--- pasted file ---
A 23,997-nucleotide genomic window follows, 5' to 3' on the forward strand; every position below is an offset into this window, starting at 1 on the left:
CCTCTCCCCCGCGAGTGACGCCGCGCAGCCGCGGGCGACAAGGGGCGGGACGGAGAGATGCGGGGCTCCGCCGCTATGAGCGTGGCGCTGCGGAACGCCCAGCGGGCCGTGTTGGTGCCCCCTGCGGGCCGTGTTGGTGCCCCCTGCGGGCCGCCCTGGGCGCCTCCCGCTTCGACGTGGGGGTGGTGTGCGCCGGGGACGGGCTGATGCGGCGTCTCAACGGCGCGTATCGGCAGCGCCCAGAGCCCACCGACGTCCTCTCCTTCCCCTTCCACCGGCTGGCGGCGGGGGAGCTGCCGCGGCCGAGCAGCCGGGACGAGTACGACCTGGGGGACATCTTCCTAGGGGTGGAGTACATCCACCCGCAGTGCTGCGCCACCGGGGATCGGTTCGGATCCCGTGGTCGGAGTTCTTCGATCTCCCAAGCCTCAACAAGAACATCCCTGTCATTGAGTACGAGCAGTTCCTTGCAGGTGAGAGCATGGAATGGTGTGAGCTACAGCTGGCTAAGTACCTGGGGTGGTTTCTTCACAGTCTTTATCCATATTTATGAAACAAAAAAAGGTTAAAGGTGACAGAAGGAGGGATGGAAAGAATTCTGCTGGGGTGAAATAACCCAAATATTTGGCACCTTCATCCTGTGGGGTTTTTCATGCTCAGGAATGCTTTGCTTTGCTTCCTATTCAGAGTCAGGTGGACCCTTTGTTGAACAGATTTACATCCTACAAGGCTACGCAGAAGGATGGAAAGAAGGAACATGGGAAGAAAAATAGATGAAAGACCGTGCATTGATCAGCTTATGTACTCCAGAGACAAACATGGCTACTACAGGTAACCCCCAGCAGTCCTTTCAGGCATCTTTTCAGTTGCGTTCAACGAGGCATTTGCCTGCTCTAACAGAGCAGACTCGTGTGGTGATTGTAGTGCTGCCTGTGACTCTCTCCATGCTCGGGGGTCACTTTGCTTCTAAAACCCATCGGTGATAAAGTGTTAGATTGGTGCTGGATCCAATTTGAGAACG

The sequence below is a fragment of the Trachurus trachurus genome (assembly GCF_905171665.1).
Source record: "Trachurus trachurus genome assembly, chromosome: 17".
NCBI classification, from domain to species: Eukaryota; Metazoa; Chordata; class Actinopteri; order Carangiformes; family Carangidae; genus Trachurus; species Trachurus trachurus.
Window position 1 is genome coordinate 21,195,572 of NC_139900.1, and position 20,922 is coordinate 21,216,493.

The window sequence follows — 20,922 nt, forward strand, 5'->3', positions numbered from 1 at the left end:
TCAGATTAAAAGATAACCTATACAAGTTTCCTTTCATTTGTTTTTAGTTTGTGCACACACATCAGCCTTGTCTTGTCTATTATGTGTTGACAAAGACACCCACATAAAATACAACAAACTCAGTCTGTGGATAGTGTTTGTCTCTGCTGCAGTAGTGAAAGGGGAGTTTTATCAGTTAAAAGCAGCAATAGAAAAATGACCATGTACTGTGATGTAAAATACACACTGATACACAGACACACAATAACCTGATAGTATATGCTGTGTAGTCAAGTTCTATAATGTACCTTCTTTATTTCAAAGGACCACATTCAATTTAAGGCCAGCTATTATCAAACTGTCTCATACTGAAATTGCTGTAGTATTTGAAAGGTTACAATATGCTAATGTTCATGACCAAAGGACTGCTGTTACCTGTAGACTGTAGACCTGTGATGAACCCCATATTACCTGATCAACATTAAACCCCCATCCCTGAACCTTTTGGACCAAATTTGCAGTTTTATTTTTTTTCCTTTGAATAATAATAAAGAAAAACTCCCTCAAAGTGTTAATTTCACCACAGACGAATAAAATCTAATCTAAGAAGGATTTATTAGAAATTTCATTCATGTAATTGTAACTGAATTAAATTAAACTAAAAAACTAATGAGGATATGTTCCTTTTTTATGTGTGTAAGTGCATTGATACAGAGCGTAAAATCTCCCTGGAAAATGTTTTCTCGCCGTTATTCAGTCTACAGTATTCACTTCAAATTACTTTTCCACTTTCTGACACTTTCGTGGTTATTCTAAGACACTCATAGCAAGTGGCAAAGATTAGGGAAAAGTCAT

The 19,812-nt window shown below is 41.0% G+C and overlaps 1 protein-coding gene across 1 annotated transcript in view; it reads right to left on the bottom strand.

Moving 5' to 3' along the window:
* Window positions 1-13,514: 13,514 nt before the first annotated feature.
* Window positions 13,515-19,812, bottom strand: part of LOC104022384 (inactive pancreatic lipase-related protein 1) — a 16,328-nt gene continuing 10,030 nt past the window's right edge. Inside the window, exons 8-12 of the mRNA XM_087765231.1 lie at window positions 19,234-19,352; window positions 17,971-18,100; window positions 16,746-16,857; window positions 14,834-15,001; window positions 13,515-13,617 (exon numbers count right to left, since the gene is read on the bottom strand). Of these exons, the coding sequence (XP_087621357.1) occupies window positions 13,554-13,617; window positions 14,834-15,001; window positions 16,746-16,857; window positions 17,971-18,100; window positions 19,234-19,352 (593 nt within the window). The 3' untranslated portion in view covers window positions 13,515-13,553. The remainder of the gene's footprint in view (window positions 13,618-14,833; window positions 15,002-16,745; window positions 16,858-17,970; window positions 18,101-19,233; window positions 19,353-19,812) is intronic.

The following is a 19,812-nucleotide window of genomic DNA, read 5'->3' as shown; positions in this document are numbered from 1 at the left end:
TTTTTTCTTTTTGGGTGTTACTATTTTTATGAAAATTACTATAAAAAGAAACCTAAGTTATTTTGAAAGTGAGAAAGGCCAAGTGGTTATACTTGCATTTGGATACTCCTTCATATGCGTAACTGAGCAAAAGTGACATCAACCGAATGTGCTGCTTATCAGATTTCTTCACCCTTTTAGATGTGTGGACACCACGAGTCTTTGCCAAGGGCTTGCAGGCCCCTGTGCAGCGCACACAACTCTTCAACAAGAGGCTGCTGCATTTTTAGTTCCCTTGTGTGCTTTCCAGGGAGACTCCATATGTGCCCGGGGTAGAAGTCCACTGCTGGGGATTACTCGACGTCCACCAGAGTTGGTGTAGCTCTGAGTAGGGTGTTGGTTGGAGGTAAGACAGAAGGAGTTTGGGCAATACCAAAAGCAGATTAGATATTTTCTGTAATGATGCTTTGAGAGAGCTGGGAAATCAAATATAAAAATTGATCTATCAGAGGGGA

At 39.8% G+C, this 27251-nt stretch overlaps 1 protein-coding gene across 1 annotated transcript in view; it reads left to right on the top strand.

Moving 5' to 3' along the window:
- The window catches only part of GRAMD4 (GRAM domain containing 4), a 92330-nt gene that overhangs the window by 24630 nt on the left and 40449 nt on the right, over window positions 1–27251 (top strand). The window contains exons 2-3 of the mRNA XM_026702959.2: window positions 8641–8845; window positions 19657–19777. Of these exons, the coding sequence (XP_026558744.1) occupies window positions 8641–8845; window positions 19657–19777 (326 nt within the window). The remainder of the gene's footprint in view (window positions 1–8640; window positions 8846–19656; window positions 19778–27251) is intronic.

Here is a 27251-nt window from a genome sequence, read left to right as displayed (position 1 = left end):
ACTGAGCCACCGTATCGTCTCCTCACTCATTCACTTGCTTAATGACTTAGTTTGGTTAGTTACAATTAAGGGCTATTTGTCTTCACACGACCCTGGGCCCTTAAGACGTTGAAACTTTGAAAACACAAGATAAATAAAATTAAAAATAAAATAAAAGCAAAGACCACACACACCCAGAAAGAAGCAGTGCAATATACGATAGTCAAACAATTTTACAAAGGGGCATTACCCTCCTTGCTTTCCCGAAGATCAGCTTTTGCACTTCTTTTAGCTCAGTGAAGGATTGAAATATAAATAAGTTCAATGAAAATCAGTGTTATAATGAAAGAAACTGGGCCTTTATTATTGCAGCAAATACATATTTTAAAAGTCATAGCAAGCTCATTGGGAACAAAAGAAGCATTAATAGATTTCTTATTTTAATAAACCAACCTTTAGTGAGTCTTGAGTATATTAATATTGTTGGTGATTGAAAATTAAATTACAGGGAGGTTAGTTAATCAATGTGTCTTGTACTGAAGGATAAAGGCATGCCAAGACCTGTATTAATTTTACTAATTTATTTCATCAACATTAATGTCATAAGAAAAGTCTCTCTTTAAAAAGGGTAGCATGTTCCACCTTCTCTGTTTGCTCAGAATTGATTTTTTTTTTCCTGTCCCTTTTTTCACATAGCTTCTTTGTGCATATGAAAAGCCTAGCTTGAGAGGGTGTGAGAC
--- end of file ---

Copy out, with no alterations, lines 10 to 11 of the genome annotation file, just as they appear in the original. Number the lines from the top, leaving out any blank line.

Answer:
Moving 5' to 3' along the window:
* Window positions 1-13,514: 13,514 nt before the first annotated feature.